2015            with Victor Breton, “Políticas de reconocimiento neoliberales y posneoliberales en Ecuador: Continuidades y rupturas.” In Special Issue on Contemporary Ethnographies of Indigenous America of Quaderns de l’institut Catalá d’Antropologia 31: 25-49.

2014            “The Minimization of Indigenous Numbers and the Fragmentation of Civil Society in the 2010 Census in Ecuador.” Special issue on Social Identities, Censuses, and Nationalisms in Latin American States, Luis Fernando Angosto and Sabine Kradolfer (eds.), The Journal of Iberian and Latin American Research: The Journal of the Association of Iberian and Latin American Studies of Australasia 20(3), December.

2014            “Managing Diversity in Post-neoliberal Ecuador.” Journal of Latin American and Caribbean Anthropology 19(1), march.

2013            “Indigenous Appropriations and Boundary Crossings: Interdisciplinary Perspectives on Indigenous Cultures and Politics in the Andes.” Latin American Research Review 48(2): 218-226.

2010            With Carlos de la Torre. “Racial Discrimination and Citizenship in Ecuador’s Educational System,” Latin American and Caribbean Ethnic Studies, 5(1), pp. 1-26.

2007    "Antropología indígenista en el Ecuador desde la década de 1970: compromisos políticos, religiosos y tecnocráticos," Revista Colombiana de Antropología, Volumen 43 (enero-diciembre). Páginas: 335-366. Bogotá- Colombia.

2004             “We Are Against the Government, Although We Are the Government.” State Institutions and Indigenous Migrants in Baja California, Mexico in the 1990s.  Journal of Latin American and Caribbean Anthropology, 9 (2), pp. 352-381.

2004            “The Making of Vulnerabilities: Indigenous Day Laborers in Mexico´s Neoliberal Agriculture.” Identities: Global Studies in Culture and Power, 11 (2), pp. 217-241.

2003             “The Culture of Exclusion: Representations of Indigenous Women Street Vendors in Tijuana, Mexico.” Bulletin of Latin American Research, 22(3), pp. 249-268.

Edited Issues

2018   special issue co-edited with Pavel Shlossberg, “Lasting and Resurgent Racism After Recognition in Latin America,” Cultural Studies 32(3), April, Contributors: Charles Hale, Eduardo Restrepo, Michael Uzendoski, Emiko Saldivar, Juan Carlos Callirgos, Pavel Shlossberg, Carmen Martínez.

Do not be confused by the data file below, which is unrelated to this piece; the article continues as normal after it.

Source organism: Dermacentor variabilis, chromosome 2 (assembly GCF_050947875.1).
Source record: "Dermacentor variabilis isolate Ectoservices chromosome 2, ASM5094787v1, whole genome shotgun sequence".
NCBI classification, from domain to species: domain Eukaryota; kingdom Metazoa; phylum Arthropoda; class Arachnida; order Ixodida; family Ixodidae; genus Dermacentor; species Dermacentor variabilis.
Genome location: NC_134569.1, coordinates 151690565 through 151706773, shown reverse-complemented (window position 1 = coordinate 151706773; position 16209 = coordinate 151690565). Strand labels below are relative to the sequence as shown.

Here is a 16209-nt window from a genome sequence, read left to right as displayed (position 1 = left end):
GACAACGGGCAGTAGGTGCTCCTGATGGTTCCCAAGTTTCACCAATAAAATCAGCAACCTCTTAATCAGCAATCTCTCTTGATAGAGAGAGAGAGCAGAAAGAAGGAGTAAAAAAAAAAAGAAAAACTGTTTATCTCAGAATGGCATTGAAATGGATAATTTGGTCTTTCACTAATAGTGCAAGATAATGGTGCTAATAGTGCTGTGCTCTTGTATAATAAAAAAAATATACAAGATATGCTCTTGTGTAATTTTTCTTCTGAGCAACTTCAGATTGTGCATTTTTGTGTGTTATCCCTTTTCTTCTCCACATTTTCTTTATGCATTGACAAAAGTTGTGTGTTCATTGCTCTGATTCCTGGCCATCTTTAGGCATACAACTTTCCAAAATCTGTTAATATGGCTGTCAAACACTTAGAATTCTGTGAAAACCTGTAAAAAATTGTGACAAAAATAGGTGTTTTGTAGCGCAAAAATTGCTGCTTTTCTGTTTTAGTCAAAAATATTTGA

2016  “Academic Freedom and Civil Rights in Rafael Correa’s Ecuador,” LASA Forum, vol. XLVII, issue 2, Edited by Carmen Martinez Novo. Contributors Catherine Cohaghan, Rudi Colloredo-Mansfeld, Maria Amelia Viteri, Felipe Burbano de Lara, Carmen Martínez Novo.

Book Chapters

2018      “A relaçao entre saberes modernos e indígenas em instituçoes de educaçao intercultural no Equador.” In Antonio Carlos de Souza Lima, Luis Felipe dos Santos and Gustavo Lins Ribeiro (eds.) Interculturalidades: Entre ideias, retóricas e prácticas em cinco países de América Latina. Rio de Janeiro: Associaçao Brasileira de Antropología.

2018        First author with Shannon Bell, Subhadra Channa, Anapurna Pandey and Luis Alberto Tuaza. “Social Movements in Mountain Regions.” In Ann Kingsolver and Sasikumar Balasundaram. Global Mountain Regions: Conversations Towards the Future. Bloomington: Indiana University Press.

2017          “Censos de población y administración de la diversidad étnica en el Ecuador” en Víctor Bretón y María José Vilalta (eds.) Poderes y personas: pasado y presente de la administración de poblaciones en América Latina. Barcelona: Icaria editorial.  

2017      “Ecuador” in Ken Taylor (ed.) Etiquette and Taboos Around The World. Santa Barbara, CA: ABC-CLIO.

2015            “The Twenty-first Century Left in Latin America and Indigenous Rights.”  In Raab, Josef, and Saskia Hertlein, eds. Spaces—Communities—Discourses: Charting Identity and Belonging in the Americas. Trier: Wissenschaftlicher Verlag Trier & Tempe, AZ: Bilingual Press/Editorial Bilingüe, 2015.

2015            “The Minimization of Indigenous Numbers and the Fragmentation of Civil Society in the 2010 Census in Ecuador” in Luis F. Angosto-Ferrández and Sabine Kradolfer (eds.) The Politics of Identity in Latin American Censuses. London: Routledge.

2014            “El regreso del indigenismo y el ataque a los derechos indígenas en el Ecuador posneoliberal.” In Laura Valladares (ed.) Nuevas violencias en América Latina: Los derechos indígenas ante las políticas neo-extractivistas y las políticas de seguridad. Mexico D.F.: Universidad Autónoma Metropolitana-Iztapalapa and Editorial Juan Pablos.

2014            “Is the Cultural Project of the Indigenous Movement in Crisis?: Some Ethnographic Remarks on the Ambiguities of Intercultural Bilingual Education in Ecuador.” In Josef Raab (ed.) New World Colors: Ethnicity, Belonging, and Difference in The Americas. Trier, Germany: Wissenschaftlicher Verlag and Temple, AZ: Bilingual Press (State University of Arizona).